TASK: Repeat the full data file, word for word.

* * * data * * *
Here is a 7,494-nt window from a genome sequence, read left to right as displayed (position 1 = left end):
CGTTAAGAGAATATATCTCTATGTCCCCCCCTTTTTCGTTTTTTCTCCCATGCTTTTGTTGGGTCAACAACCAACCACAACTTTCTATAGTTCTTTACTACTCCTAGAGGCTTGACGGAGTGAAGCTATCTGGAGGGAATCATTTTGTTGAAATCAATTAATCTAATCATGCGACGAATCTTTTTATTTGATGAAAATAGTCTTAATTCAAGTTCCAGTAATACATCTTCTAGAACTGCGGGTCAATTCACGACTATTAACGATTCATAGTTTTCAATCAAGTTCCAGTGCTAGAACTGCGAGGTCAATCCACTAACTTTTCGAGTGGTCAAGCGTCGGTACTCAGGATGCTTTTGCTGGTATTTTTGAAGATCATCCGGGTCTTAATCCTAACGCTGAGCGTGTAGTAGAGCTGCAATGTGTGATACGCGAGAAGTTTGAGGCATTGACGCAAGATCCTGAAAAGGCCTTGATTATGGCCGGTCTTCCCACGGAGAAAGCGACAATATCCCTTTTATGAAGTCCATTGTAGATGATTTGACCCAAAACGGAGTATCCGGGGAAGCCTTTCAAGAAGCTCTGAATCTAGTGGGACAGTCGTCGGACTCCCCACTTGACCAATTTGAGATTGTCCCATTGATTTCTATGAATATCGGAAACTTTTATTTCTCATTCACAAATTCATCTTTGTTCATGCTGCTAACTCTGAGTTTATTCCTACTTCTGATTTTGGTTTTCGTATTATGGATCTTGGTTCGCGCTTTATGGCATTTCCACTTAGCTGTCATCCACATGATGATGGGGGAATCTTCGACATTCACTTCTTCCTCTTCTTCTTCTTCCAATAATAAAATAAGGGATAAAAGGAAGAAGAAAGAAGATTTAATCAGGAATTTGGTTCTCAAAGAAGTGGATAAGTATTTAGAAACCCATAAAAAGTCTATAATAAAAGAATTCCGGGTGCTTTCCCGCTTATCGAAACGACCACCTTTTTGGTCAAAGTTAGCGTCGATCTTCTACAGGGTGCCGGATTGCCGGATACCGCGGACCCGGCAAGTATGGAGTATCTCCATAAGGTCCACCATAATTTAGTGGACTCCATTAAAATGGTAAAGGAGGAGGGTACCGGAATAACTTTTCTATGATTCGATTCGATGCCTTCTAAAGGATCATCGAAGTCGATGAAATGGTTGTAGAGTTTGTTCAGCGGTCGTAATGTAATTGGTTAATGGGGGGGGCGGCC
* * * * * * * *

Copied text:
Here is a 7,494-nt window from a genome sequence, read left to right as displayed (position 1 = left end):
CGTTAAGAGAATATATCTCTATGTCCCCCCCTTTTTCGTTTTTTCTCCCATGCTTTTGTTGGGTCAACAACCAACCACAACTTTCTATAGTTCTTTACTACTCCTAGAGGCTTGACGGAGTGAAGCTATCTGGAGGGAATCATTTTGTTGAAATCAATTAATCTAATCATGCGACGAATCTTTTTATTTGATGAAAATAGTCTTAATTCAAGTTCCAGTAATACATCTTCTAGAACTGCGGGTCAATTCACGACTATTAACGATTCATAGTTTTCAATCAAGTTCCAGTGCTAGAACTGCGAGGTCAATCCACTAACTTTTCGAGTGGTCAAGCGTCGGTACTCAGGATGCTTTTGCTGGTATTTTTGAAGATCATCCGGGTCTTAATCCTAACGCTGAGCGTGTAGTAGAGCTGCAATGTGTGATACGCGAGAAGTTTGAGGCATTGACGCAAGATCCTGAAAAGGCCTTGATTATGGCCGGTCTTCCCACGGAGAAAGCGACAATATCCCTTTTATGAAGTCCATTGTAGATGATTTGACCCAAAACGGAGTATCCGGGGAAGCCTTTCAAGAAGCTCTGAATCTAGTGGGACAGTCGTCGGACTCCCCACTTGACCAATTTGAGATTGTCCCATTGATTTCTATGAATATCGGAAACTTTTATTTCTCATTCACAAATTCATCTTTGTTCATGCTGCTAACTCTGAGTTTATTCCTACTTCTGATTTTGGTTTTCGTATTATGGATCTTGGTTCGCGCTTTATGGCATTTCCACTTAGCTGTCATCCACATGATGATGGGGGAATCTTCGACATTCACTTCTTCCTCTTCTTCTTCTTCCAATAATAAAATAAGGGATAAAAGGAAGAAGAAAGAAGATTTAATCAGGAATTTGGTTCTCAAAGAAGTGGATAAGTATTTAGAAACCCATAAAAAGTCTATAATAAAAGAATTCCGGGTGCTTTCCCGCTTATCGAAACGACCACCTTTTTGGTCAAAGTTAGCGTCGATCTTCTACAGGGTGCCGGATTGCCGGATACCGCGGACCCGGCAAGTATGGAGTATCTCCATAAGGTCCACCATAATTTAGTGGACTCCATTAAAATGGTAAAGGAGGAGGGTACCGGAATAACTTTTCTATGATTCGATTCGATGCCTTCTAAAGGATCATCGAAGTCGATGAAATGGTTGTAGAGTTTGTTCAGCGGTCGTAATGTAATTGGTTAATGGGGGGGGCGGCC